We walked round the lake in semi-state, headed by the Omdeh, past the saints' tombs, to a causeway with a leet running down the centre, which connects the well with the mainland. The well is in the middle of the lake just above its level. This does not surprise people in Egypt, where you have wells protruding from the inundation the whole way up the Nile Valley. This is not an Artesian well, but
more like the springs of the fountain of Cyane near Syracuse, or the public gardens at Nimes, or the river at Petrarch's Vaucluse. It has beautiful clear water. Our animals were awaiting us on the bank-not even the authority of the Omdeh could make them behave properly; but the best riders took the worst beasts, and we contrived to get somehow to the Temple of Nadura, passing one of the curious ancient "water manholes” on the way.' Nadura would be a striking enough place if it had no history ; but tradition maintains that the Bishop Nestorius, after his condemnation by the Council of Ephesus, A.D. 435, and his banishment to the Great Oasis, was accommodated or confined in Nadura.
Nadura is a tall mud-brick shell, which has a little sandstone temple inside it, and stands in the middle of the oasis, with a pink amphitheatre of mountains on one side, and the broad pale green expanse of cultivation and a background of tentshaped mountains on the other. It commands a fine view of the Temple of Hibis, and that wonderful Roman necropolis.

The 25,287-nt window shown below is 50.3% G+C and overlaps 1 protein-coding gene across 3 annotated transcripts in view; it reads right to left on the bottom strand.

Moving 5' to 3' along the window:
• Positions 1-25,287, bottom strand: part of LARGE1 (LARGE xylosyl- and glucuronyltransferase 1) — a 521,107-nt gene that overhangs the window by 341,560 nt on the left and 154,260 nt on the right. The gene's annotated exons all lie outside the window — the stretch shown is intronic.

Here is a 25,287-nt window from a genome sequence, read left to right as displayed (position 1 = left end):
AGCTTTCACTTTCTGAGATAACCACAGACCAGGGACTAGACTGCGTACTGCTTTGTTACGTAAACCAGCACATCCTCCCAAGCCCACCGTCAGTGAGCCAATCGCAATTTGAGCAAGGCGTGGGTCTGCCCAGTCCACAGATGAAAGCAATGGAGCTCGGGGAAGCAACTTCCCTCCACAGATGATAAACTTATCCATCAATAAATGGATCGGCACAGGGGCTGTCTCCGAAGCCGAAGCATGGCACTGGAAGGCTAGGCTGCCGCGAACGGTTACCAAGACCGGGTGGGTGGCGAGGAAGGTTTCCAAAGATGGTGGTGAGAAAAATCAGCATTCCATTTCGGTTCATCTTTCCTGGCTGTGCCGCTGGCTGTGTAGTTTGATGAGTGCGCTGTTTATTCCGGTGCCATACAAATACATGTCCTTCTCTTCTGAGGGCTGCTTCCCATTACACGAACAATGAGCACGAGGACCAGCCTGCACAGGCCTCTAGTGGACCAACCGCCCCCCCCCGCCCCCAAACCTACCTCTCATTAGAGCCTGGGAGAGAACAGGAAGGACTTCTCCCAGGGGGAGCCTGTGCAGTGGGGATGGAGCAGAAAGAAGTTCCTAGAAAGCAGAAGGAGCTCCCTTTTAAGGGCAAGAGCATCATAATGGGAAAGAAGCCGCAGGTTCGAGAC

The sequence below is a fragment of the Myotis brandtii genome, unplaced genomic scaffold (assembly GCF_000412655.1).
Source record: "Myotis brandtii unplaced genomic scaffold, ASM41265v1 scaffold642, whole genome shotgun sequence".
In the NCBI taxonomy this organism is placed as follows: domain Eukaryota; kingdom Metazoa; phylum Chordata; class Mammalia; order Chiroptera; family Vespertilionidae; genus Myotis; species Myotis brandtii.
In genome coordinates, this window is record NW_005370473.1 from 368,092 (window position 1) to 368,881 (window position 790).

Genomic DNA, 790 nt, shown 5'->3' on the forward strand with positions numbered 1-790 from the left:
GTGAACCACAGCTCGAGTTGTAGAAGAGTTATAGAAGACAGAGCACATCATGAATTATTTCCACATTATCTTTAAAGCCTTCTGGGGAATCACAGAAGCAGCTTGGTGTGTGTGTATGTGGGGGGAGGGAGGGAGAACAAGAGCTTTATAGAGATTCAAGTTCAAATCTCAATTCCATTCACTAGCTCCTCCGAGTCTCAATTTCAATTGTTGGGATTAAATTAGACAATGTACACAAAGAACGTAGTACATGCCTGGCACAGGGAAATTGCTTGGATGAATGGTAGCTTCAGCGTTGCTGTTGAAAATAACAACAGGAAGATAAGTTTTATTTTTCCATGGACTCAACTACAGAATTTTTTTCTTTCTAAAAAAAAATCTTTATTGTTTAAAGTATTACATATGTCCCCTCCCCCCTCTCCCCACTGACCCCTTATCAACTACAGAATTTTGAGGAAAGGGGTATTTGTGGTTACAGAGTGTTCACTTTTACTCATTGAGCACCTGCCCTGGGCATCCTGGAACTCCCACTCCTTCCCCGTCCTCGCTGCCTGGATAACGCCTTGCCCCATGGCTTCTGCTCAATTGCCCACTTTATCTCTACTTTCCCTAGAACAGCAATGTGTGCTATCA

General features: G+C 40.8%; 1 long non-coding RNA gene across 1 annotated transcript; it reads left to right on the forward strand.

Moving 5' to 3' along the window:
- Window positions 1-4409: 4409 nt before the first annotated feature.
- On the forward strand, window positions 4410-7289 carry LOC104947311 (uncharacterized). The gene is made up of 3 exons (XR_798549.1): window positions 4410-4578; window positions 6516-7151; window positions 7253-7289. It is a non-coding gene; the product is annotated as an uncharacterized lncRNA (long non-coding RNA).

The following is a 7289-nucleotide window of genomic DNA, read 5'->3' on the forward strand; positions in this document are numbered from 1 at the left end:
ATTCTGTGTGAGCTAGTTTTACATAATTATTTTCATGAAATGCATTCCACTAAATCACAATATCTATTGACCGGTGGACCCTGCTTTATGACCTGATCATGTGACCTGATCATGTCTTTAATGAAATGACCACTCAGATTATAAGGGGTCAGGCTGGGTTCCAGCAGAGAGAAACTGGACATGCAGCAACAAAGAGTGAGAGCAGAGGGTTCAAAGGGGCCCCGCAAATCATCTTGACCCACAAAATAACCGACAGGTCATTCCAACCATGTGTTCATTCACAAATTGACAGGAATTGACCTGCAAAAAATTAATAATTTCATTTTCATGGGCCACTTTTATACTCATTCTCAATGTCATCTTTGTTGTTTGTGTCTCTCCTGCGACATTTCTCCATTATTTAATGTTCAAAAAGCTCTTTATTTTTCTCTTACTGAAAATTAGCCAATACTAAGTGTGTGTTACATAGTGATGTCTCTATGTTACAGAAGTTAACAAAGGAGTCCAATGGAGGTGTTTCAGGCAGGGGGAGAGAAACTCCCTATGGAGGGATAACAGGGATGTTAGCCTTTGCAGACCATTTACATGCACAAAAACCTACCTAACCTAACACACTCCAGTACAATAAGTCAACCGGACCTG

" When the Pasha said to me “That's one of the manholes," I paid no particular attention, not realising that these manholes communicated with a marvellous system of underground aqueducts large enough for a man to walk along, and in some places between a hundred and fifty and two hundred feet below the surface of the earth. There are at least ten miles of them. Mr. H. J. Llewellyn Beadnell, in his “An Egyptian Oasis," lately published by Mr. John Murray, the only •authoritative recent book on the subject, gives an account of his descent into one of these aqueducts. It was a shaft a hundred and thirty-two feet deep, and he descended it the first time with a stretchy native rope made of fibre, tied to a log laid across the shaft. The shaft measured about a yard and a half by three quarters of a yard, and tapered gradually downwards. Rough footholds on opposite sides of the shaft facilitated the descent, and he was very glad of their assistance, for the rope began to stretch and contract like a piece of elastic, in what Mr. Beadnell calls “a most unpleasant manner.” When he reached the bottom, he found himself standing in a gently flowing stream, which he knew ran for at least two kilometres to the south. The tunnels were apparently cut under valleys, and the stone removed from them must have been hoisted up through the manholes ; they were fed with water by little crevasses and shafts running right and left into the sand and pebble detritus. One of these tunnels has been cleared out, and supports a little agricultural settlement at its mouth. I wish I had space to quote the interesting facts about well-boring and well-casing in ancient times which Mr. Beadnell gives us. The exploitation of the Artesian basin of the oasis has been in progress for hundreds and thousands of years. The book is full of excellent illustrations and maps.